Discover Nikkei

Sow in Japan, harvest in Peru

With his parents and sister in Aichi, Japan, in 1995. Photo: Jorge Vargas Tsuruda Archive

Jorge Vargas Tsuruda's first experience in Japan was amazing. He was a teenager (still in school) and had traveled to the country with his sister, also a schoolgirl, to visit their parents, both dekasegi.

He thought it would be a vacation, but it was two months of work. They didn't even have time to acclimatize. They arrived on a weekend and on Monday they were already working. It was “a really crazy thing,” he remembers.

The first shock was the harsh Japanese winter. The second was to squeeze his body to earn his bread in the factory of a country that was completely foreign to him (in language, culture, food, everything), especially for a boy with no work history.

Their parents put them to work following logic. What would a couple of teenagers do while their parents were at work? Watching TV in a language they didn't understand (it was the early 1990s, there was no internet)? Go for a walk in a small town where there was nothing to see? Being locked up all day in the apartment doing nothing?

After their school holidays, the brothers returned to Peru to resume their studies.

For Jorge, that first experience was an appetizer of what would come later: 12 years in Japan in which he was a worker, nihongo student, university student, performer, aikidoka, loader of heavy machines, host in cinemas; where he lived in big cities and in a mountain, he was mistreated by Japanese people unaccustomed to interaction with foreigners and warmly welcomed by open-minded Japanese teachers, he landed single and monolingual and left married and bilingual...


When Jorge's older sister finished high school in Peru, she traveled to Japan to join her parents. A year later, he graduated from school and followed in his footsteps. He was 17 years old.

He worked in an auto parts factory. It didn't last long, about nine months. It wasn't his thing. “Being in a factory all day doing the same thing...There were other Peruvians, but they were older, there were almost no people my age. They were all accustomed to that pace of life, kind of resigned: going early, doing their day, "If you could work overtime, save money, save as much as you could or send it to Peru. Everyone had that mentality. I didn't like that idea because it seemed very simple, very sad," he says.

For him it was a sea of ​​boredom. Without forgetting the ugly treatment. When the Japanese taught him how to do something and he didn't do it well, “they got upset and threw things at you, they ripped things out of your hands.”

Fed up, he quit his job, but not to go to another one. He moved to Osaka to study at a Japanese language school. He didn't learn it at the factory, so he arrived at zero.

It was a brutal change (in the best way).

To begin with, the treatment was better. The teachers were understanding and, in general, people in Osaka were more open.

The school was a mini United Nations. The majority of students came from China, Taiwan and South Korea. There were also students from Mongolia, Malaysia, Singapore, Vietnam, India, Spain, Argentina, etc.

Almost all of them studied Japanese to get to a university in Japan. They were young foreigners with ambitions, full of energy, a vibrant environment, very far from the musty factory atmosphere.

School also meant independence: living alone, on your own, a qualitative leap to adulthood.

In the academic field, in addition to studying nihongo itself, he took courses such as mathematics, history and science in Japanese.

Jorge liked school, but he didn't have a plan. Learning Japanese and not being in a factory was enough for him in the meantime.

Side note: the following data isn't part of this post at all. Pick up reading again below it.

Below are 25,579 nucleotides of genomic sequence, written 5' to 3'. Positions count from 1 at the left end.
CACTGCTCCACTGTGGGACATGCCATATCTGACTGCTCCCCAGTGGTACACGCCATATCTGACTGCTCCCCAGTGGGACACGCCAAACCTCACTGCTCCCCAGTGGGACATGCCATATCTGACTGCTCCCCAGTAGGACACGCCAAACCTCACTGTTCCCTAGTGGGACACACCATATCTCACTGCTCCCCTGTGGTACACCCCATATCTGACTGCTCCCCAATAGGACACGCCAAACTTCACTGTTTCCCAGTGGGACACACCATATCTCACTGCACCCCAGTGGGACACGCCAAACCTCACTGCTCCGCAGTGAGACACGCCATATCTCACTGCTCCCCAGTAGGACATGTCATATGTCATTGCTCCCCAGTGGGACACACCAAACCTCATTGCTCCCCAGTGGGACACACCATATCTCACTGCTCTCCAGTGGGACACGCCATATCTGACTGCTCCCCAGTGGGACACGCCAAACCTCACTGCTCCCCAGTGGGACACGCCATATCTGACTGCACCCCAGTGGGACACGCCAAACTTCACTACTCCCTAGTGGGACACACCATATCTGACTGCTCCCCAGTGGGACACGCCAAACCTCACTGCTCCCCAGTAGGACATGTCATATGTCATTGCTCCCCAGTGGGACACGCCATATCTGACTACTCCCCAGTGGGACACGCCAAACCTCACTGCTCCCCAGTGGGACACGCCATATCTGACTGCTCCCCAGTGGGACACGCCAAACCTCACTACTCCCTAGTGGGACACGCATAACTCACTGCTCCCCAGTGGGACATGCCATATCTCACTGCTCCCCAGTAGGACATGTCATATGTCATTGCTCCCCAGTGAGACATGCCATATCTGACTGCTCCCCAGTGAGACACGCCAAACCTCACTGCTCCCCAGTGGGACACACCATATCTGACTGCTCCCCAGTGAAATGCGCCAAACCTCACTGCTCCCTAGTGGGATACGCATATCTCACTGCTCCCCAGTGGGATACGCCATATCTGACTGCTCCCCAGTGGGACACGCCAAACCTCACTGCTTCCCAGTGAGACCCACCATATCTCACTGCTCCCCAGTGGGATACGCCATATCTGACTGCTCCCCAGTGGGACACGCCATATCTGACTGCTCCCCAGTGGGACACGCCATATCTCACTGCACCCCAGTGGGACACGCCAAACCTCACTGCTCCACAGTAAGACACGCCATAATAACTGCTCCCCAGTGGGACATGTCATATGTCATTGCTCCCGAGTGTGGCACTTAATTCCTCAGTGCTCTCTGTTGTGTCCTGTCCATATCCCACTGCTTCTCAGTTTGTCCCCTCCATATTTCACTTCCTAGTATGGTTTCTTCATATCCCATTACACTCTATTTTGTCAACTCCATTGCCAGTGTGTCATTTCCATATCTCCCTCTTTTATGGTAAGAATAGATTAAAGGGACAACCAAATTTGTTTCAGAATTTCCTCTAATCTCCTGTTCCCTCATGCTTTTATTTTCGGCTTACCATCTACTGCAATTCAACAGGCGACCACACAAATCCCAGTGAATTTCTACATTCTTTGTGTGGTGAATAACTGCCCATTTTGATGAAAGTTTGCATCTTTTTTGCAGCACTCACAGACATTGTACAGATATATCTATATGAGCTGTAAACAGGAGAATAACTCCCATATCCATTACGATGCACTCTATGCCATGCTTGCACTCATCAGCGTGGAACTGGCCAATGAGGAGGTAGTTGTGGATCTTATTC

The plan began to be outlined shortly before leaving school. There they not only taught you Japanese, they also prepared you for the future. What career do you plan to follow? Which one best suits your inclinations or abilities? Based on this, which universities would fit your interests?

Thanks to the guidance of his professors, Jorge found his career: international relations. Three universities were on his menu of opportunities and he entered Shizuoka.

After passing the noryoku shiken, the Japanese language proficiency test, he passed the written exam and the oral interview at the university.

His first great challenge as a university student was the language. Yes, he had studied it for two years and confirmed his knowledge of noryoku shiken, but he realized that he had not made the most of his period at the Osaka school. He had assimilated the theory well, but had not practiced nihongo. In classes everything was Japanese, but as soon as they finished he returned to Spanish with his Spanish-speaking classmates. And sometimes he ventured into English to communicate with other students.

At the university there were no other Spanish speakers and the requirement was capital. The library became his refuge after classes to try to better understand the lessons and he walked up and down with several dictionaries (Japanese-Spanish, Spanish-Japanese, kanji).

The existence of a club of students of the degree, both Japanese and foreign, helped a lot, where the former had the opportunity to learn about the cultures of the countries of origin of the latter, and the latter had the opportunity to practice their Japanese with them and ask them questions about the courses.

It was a valuable cultural, academic and social space that encouraged exchange between each other.

Cultural immersion deepened with food festivals, when everyone mixed together not only to try each other's food (Chinese, Korean, Singaporean, etc.), but also to collaborate in its preparation. He fondly remembers a Malaysian curry dish with coconut milk.

His university years not only opened the doors to other cultures. Without looking for it, he brought it closer to his.

One day he found out that there was a Peruvian, a distant relative, who was studying at another university in Shizuoka. They began to meet and his relative invited him to join an Andean music group with some Japanese.

Jorge didn't know anything, but the Japanese taught him how to play the panpipe. He laughs when he remembers it.

When he was part of an Andean music group in Shizuoka, in 1997. Photo: Jorge Vargas Tsuruda Archive

Thanks to this relative he also started cycling. And in a big way: one summer they both biked from Shizuoka to Hokkaido (although some sections were covered by train).

“That trip was crazy,” he recalls. The experience marked him so much that when he finished university he decided that just as he had cycled to the northernmost prefecture of Japan, he would now go to the southernmost one, Okinawa.

In 2000 he graduated from Shizuoka University. Photo: Archive of Jorge Vargas Tsuruda

He came to Wakayama, where he never imagined he would spend the next two years of his life.